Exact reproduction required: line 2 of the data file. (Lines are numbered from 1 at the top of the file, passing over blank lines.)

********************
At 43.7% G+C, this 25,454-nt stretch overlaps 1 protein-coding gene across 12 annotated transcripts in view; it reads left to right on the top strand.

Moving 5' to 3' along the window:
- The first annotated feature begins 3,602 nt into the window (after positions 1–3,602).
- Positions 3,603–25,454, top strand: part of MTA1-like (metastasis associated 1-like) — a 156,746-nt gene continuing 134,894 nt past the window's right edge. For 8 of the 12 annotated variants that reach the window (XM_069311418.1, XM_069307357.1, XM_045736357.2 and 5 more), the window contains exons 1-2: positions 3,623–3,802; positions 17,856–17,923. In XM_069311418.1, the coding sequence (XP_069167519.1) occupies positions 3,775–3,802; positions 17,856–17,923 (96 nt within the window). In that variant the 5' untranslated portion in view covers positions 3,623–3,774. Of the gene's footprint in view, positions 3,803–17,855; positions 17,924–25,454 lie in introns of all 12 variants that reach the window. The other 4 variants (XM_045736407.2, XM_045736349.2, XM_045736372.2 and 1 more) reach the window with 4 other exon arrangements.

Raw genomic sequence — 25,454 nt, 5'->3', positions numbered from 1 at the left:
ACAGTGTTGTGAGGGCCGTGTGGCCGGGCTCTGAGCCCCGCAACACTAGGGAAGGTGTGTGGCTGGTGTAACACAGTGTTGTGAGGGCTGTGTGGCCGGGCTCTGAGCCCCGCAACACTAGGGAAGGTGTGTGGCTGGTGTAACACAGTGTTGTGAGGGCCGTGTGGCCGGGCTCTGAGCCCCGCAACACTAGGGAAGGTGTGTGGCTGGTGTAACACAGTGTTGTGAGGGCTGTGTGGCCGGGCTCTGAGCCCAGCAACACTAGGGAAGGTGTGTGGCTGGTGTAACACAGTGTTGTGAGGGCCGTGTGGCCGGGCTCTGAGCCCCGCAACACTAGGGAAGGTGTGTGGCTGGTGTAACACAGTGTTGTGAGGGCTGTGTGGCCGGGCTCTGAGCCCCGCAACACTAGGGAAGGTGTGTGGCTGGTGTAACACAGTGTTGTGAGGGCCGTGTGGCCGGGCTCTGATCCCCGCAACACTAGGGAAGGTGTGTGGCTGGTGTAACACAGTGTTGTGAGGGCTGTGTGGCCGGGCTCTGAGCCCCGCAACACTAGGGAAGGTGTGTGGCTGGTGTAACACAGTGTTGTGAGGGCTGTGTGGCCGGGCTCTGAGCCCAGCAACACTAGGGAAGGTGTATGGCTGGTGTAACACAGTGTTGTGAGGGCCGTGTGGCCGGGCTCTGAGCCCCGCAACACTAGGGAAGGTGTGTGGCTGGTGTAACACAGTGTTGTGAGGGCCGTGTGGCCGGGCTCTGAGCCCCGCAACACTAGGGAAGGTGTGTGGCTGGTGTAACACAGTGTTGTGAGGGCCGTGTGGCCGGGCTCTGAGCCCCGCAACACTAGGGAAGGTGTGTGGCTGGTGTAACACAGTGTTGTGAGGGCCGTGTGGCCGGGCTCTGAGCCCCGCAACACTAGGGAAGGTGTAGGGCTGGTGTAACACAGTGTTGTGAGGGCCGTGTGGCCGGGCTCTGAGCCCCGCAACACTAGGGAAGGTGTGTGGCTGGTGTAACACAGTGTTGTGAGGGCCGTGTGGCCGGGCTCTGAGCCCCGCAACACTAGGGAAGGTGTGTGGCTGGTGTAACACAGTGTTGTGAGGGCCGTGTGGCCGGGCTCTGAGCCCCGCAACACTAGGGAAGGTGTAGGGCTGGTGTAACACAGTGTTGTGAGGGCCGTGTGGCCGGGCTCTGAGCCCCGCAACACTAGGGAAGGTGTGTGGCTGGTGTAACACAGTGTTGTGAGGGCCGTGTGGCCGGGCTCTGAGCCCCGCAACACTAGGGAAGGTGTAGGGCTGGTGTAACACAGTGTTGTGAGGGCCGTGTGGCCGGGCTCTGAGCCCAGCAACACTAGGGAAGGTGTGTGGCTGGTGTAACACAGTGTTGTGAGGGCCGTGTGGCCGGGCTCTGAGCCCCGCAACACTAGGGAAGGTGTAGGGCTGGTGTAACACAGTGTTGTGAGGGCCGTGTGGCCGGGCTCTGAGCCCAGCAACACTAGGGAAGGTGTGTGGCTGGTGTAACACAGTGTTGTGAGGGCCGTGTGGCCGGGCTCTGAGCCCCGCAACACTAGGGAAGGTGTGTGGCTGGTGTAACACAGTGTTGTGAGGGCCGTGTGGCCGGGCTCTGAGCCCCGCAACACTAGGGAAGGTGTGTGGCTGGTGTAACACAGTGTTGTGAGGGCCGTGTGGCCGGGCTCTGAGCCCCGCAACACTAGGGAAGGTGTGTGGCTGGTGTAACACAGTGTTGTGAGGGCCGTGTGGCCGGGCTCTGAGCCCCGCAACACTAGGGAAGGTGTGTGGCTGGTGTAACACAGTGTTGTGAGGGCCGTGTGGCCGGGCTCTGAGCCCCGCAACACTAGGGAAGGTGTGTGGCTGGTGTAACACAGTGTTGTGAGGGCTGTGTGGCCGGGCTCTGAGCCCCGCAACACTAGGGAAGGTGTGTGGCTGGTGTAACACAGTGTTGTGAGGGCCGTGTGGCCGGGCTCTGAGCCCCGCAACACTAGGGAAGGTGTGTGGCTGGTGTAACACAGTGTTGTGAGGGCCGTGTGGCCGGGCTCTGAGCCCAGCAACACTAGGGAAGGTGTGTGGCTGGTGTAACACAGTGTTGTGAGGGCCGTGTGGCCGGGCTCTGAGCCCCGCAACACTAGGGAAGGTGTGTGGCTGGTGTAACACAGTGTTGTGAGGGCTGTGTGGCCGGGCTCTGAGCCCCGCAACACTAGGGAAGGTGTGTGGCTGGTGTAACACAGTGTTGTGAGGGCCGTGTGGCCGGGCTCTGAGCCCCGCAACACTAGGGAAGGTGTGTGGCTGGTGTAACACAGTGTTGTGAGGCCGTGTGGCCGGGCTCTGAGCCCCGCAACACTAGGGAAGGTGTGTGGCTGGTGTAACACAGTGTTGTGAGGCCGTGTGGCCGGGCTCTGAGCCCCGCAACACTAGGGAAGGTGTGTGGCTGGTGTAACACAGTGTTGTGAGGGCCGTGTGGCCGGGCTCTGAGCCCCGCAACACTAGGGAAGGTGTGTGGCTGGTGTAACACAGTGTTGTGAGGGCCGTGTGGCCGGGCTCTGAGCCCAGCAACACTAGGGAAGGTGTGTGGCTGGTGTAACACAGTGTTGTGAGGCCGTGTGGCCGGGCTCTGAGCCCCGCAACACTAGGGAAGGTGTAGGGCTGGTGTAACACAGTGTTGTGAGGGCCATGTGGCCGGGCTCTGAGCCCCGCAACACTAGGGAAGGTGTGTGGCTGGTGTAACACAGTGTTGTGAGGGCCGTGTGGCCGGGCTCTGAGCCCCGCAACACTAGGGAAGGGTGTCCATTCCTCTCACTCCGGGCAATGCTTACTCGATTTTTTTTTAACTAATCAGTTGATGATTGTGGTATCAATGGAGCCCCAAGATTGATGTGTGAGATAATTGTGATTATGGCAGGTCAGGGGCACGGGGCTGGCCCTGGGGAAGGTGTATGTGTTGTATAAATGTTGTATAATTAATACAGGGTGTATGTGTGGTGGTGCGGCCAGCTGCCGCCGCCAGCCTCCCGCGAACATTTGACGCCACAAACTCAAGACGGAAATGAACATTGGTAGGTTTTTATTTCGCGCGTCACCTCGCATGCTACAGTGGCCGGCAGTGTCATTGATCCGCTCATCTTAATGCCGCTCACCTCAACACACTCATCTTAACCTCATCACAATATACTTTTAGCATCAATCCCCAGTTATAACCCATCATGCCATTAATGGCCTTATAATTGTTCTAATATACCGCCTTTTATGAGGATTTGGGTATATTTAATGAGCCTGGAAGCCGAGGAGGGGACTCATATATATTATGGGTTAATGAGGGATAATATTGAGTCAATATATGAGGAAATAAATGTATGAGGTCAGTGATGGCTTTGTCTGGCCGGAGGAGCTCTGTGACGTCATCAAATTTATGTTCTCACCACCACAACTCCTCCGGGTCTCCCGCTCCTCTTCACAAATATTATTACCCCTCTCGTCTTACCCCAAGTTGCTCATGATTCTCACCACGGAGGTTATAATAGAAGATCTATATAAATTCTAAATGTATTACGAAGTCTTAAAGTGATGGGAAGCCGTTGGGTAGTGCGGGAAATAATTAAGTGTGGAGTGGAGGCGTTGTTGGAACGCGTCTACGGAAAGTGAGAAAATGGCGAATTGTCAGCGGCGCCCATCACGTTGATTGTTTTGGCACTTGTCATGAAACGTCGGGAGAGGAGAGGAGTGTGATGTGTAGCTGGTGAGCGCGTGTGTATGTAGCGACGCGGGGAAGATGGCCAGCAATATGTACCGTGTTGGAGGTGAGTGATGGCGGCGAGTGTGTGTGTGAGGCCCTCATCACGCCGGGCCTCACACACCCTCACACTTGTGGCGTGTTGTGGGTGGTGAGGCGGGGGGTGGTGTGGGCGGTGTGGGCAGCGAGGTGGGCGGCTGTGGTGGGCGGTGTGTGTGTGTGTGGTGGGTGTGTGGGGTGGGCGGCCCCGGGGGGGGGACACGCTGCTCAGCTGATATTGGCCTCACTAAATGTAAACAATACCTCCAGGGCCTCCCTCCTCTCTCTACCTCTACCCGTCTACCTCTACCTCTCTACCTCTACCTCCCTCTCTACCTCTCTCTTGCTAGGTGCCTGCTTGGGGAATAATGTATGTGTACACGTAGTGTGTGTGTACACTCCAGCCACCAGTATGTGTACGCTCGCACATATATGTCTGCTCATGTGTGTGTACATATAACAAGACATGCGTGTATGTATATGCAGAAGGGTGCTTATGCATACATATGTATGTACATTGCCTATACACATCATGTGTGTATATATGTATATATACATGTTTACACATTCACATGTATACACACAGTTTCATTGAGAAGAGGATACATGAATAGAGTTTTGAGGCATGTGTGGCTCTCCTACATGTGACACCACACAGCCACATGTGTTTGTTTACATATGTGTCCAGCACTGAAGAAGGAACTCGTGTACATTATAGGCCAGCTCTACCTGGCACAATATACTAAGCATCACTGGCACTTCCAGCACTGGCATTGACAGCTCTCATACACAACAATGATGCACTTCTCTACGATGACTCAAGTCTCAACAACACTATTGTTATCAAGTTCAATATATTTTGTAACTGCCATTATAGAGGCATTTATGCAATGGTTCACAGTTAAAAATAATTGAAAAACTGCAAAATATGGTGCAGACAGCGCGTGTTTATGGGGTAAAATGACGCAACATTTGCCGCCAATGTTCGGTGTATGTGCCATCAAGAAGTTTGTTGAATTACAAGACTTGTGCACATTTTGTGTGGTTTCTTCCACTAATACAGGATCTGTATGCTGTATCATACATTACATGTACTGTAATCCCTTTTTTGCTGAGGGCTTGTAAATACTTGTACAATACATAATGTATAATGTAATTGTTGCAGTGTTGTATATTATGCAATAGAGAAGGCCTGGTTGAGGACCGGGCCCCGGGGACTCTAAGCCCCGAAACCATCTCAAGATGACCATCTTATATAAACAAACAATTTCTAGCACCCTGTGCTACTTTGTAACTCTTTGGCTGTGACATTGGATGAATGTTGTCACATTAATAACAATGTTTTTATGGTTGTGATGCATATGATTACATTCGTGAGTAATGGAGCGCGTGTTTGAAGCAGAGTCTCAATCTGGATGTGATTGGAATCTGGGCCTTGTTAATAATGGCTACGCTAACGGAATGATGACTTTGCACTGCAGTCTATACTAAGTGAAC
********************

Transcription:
Moving 5' to 3' along the window: